For the first 150 years of the oil industry, rig counts were a strong predictor of imminent production levels and, hence, midstream takeaway capacity needs. One rig punched one hole. The resulting production would immediately flow into a pipeline.
Over the last decade, however, multiple horizontals, multipad drilling, and other outgrowths of the frac revolution have changed the equation. Plus, drilling no longer assumes immediate completion.
The attached graphic from the U.S. Energy Information Administration shows that the two are no longer as directly connected, at least where typical fluctuations are concerned. It is likely that radical rig count changes would still affect production.
In an extreme example, zero rigs would indeed predict a production drop.
For Steve Reese, CEO of Reese Energy Consulting Company and Reese Energy Training, the better metric today, “is not rig activity, but completions.
“That’s always been the big fallacy, that you can draw rig curves and you can draw production curves. In legacy, vertical pipe times, those curves tended to coordinate better, but today we have all these DUCs [drilled but uncompleted wells],” that don’t go into production right after drilling stops.
Timing of completions depend on each E&P company’s cash flow needs, management decisions based on price deck or hedging strategy, and, third, volume profiles/reserve replacement, Reese said. Some companies dislike DUCs more than others.
“I just see that it’s more of a three-headed monster. I think the number of DUCs, the level of DUCs, and the timing of those wells being completed have more to do with production levels than drilling.”
In the fourth quarter of 2019, falling rig counts in the Permian Basin were attributed to a number of factors, including rising inventory, uncertainties about international economies (which affect demand), and the precarious trade negotiations between the United States and one of its largest export destinations, China. Rising demands of investors, public and private, that producers rein in their spending is another factor.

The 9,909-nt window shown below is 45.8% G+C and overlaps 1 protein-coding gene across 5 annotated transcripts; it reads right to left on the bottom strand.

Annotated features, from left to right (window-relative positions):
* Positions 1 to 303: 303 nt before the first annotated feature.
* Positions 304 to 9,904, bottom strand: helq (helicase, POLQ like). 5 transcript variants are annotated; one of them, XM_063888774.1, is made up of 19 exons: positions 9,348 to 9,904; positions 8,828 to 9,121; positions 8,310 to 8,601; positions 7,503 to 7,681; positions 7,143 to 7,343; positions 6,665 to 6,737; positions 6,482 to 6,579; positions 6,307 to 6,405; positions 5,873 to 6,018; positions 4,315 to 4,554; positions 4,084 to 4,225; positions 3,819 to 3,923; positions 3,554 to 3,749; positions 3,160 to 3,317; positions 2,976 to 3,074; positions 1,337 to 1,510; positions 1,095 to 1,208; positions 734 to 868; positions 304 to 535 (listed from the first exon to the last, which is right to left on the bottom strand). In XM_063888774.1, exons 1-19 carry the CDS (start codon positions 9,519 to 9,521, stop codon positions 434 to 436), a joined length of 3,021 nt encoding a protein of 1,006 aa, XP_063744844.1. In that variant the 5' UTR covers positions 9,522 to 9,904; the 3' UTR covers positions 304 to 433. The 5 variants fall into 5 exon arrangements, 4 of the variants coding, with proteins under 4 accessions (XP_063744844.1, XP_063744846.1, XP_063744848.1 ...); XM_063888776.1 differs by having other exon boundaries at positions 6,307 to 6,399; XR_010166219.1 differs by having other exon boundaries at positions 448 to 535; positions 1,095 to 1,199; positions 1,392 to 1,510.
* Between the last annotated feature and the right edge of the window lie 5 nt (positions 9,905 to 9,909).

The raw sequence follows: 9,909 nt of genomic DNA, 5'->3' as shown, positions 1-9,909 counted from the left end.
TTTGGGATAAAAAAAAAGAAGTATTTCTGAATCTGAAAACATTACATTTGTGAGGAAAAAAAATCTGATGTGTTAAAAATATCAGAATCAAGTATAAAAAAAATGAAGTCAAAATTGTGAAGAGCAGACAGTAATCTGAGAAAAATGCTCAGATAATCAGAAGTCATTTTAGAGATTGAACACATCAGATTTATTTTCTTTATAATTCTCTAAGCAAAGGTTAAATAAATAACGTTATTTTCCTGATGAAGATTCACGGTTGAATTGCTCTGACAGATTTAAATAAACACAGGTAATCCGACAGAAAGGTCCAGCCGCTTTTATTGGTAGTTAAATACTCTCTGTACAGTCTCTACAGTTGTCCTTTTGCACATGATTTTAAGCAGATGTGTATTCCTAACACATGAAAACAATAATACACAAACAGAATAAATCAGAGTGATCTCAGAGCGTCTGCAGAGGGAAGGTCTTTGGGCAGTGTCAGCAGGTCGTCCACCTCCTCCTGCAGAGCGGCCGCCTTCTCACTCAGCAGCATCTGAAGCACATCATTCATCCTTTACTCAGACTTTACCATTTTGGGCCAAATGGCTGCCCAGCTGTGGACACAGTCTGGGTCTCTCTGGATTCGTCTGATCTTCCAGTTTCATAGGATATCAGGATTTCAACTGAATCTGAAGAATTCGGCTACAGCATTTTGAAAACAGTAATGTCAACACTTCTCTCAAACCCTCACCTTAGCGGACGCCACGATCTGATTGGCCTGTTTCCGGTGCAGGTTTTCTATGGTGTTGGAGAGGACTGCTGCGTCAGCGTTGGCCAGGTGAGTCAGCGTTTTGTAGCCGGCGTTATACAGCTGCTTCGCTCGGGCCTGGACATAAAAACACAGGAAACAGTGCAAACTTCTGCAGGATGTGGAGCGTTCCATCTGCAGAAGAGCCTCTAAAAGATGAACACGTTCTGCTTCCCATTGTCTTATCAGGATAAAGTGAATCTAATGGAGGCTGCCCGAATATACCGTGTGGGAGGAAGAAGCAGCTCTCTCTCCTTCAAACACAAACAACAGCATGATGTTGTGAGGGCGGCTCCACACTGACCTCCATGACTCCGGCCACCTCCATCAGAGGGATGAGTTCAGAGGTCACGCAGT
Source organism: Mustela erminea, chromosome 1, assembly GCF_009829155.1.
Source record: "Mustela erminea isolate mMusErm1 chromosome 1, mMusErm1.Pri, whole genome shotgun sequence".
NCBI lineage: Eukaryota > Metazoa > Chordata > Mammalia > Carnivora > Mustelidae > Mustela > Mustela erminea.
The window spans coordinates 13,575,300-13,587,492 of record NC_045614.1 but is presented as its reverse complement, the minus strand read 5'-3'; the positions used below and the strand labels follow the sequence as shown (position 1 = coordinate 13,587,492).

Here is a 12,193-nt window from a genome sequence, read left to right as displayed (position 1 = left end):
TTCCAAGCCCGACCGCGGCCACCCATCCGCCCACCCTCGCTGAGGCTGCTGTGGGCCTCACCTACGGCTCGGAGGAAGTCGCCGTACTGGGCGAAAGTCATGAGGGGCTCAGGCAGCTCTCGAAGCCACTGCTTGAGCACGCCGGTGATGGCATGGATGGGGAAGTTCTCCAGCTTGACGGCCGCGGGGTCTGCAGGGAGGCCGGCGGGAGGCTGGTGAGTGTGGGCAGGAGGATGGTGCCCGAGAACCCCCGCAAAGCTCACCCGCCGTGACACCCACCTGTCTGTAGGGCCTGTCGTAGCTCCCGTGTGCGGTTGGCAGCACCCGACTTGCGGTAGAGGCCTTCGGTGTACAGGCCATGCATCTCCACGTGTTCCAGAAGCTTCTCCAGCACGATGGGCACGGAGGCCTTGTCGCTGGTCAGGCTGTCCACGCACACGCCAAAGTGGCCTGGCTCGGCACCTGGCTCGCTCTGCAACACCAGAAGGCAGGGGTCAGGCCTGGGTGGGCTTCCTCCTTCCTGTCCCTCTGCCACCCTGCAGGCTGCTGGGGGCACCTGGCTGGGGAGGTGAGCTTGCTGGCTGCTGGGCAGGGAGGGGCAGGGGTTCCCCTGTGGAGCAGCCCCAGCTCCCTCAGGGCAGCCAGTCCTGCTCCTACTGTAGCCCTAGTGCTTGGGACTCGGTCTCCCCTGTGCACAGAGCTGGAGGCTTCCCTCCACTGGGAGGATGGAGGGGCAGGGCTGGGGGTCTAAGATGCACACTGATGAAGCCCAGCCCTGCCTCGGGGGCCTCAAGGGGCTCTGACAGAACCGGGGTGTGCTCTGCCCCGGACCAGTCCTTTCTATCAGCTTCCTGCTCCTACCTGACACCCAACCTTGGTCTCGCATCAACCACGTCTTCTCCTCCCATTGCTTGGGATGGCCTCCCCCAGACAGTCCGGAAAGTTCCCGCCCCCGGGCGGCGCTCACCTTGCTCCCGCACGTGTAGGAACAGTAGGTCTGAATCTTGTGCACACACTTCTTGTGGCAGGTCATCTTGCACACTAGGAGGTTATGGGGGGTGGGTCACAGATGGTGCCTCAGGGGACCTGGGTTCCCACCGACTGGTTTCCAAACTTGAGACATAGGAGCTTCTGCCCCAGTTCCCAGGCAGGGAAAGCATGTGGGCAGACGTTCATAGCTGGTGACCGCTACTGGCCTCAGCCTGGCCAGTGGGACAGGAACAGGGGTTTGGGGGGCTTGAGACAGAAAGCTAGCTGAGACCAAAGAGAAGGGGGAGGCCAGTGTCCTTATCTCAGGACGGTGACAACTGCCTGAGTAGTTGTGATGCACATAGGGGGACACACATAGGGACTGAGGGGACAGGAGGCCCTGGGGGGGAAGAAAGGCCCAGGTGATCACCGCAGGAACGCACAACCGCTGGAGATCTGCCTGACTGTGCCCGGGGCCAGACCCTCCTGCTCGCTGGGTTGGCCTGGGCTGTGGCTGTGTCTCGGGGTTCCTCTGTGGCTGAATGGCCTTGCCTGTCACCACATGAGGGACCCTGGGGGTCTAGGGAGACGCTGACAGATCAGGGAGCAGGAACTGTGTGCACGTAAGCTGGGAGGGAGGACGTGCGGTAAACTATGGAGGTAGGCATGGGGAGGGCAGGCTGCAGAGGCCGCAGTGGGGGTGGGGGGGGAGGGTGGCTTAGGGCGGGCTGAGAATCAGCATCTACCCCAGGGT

So what is the actual outlook for Permian production as the year 2020 opens up?
“I think it’s going to be relatively flat unless we have an event that causes prices to go north of 60. The other problem is capital, and that capital is bifurcated between public companies and private equity-backed companies,” he said. “Private equity sponsors right now aren’t all that excited about pouring a bunch more money into some of these expensive horizontal wells. I think a lot of them are going into a cost-cutting and efficiency mode [more] than they are of, ‘Let’s try to drill our way out of this,’ ” Reese said.
For public companies, prices dropped dramatically in the latter half of 2019. On Nov. 1, ExxonMobil announced a 49 percent drop in earnings, a decline caused primarily by lower oil prices. In March 2019, the company announced a goal of producing 1 million barrels per day in the Permian by 2024, an increase of approximately 80 percent. Chevron has announced similar goals.